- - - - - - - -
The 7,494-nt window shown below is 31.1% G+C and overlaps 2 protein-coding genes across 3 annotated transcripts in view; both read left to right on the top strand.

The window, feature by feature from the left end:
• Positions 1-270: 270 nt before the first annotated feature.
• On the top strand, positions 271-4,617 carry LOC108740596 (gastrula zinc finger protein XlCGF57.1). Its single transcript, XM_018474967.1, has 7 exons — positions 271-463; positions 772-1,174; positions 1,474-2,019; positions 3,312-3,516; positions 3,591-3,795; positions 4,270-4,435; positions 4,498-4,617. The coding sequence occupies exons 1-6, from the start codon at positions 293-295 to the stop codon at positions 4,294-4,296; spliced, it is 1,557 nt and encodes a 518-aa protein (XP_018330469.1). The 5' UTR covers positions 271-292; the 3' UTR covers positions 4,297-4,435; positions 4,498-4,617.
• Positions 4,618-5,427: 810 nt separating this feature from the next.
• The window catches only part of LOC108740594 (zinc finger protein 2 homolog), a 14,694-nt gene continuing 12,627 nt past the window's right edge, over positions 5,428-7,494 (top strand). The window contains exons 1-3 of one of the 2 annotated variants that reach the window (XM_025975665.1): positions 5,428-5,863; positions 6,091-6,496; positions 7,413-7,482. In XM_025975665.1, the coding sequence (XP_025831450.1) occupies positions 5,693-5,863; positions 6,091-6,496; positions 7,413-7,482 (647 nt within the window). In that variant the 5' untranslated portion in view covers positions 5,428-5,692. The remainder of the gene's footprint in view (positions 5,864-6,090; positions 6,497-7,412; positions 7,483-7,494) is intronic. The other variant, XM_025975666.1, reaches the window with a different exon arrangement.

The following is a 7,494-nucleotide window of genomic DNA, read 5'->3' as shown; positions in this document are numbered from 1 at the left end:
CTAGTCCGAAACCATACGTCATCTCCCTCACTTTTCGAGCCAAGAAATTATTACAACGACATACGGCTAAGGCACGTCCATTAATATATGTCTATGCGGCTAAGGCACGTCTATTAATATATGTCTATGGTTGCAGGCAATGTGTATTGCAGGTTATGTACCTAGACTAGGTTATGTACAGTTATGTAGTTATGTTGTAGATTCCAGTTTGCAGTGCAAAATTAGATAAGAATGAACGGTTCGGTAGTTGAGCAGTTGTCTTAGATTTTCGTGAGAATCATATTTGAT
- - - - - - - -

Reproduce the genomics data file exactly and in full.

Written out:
The 7,494-nt window shown below is 31.1% G+C and overlaps 2 protein-coding genes across 3 annotated transcripts in view; both read left to right on the top strand.

The window, feature by feature from the left end:
• Positions 1-270: 270 nt before the first annotated feature.
• On the top strand, positions 271-4,617 carry LOC108740596 (gastrula zinc finger protein XlCGF57.1). Its single transcript, XM_018474967.1, has 7 exons — positions 271-463; positions 772-1,174; positions 1,474-2,019; positions 3,312-3,516; positions 3,591-3,795; positions 4,270-4,435; positions 4,498-4,617. The coding sequence occupies exons 1-6, from the start codon at positions 293-295 to the stop codon at positions 4,294-4,296; spliced, it is 1,557 nt and encodes a 518-aa protein (XP_018330469.1). The 5' UTR covers positions 271-292; the 3' UTR covers positions 4,297-4,435; positions 4,498-4,617.
• Positions 4,618-5,427: 810 nt separating this feature from the next.
• The window catches only part of LOC108740594 (zinc finger protein 2 homolog), a 14,694-nt gene continuing 12,627 nt past the window's right edge, over positions 5,428-7,494 (top strand). The window contains exons 1-3 of one of the 2 annotated variants that reach the window (XM_025975665.1): positions 5,428-5,863; positions 6,091-6,496; positions 7,413-7,482. In XM_025975665.1, the coding sequence (XP_025831450.1) occupies positions 5,693-5,863; positions 6,091-6,496; positions 7,413-7,482 (647 nt within the window). In that variant the 5' untranslated portion in view covers positions 5,428-5,692. The remainder of the gene's footprint in view (positions 5,864-6,090; positions 6,497-7,412; positions 7,483-7,494) is intronic. The other variant, XM_025975666.1, reaches the window with a different exon arrangement.

The following is a 7,494-nucleotide window of genomic DNA, read 5'->3' as shown; positions in this document are numbered from 1 at the left end:
CTAGTCCGAAACCATACGTCATCTCCCTCACTTTTCGAGCCAAGAAATTATTACAACGACATACGGCTAAGGCACGTCCATTAATATATGTCTATGCGGCTAAGGCACGTCTATTAATATATGTCTATGGTTGCAGGCAATGTGTATTGCAGGTTATGTACCTAGACTAGGTTATGTACAGTTATGTAGTTATGTTGTAGATTCCAGTTTGCAGTGCAAAATTAGATAAGAATGAACGGTTCGGTAGTTGAGCAGTTGTCTTAGATTTTCGTGAGAATCATATTTGAT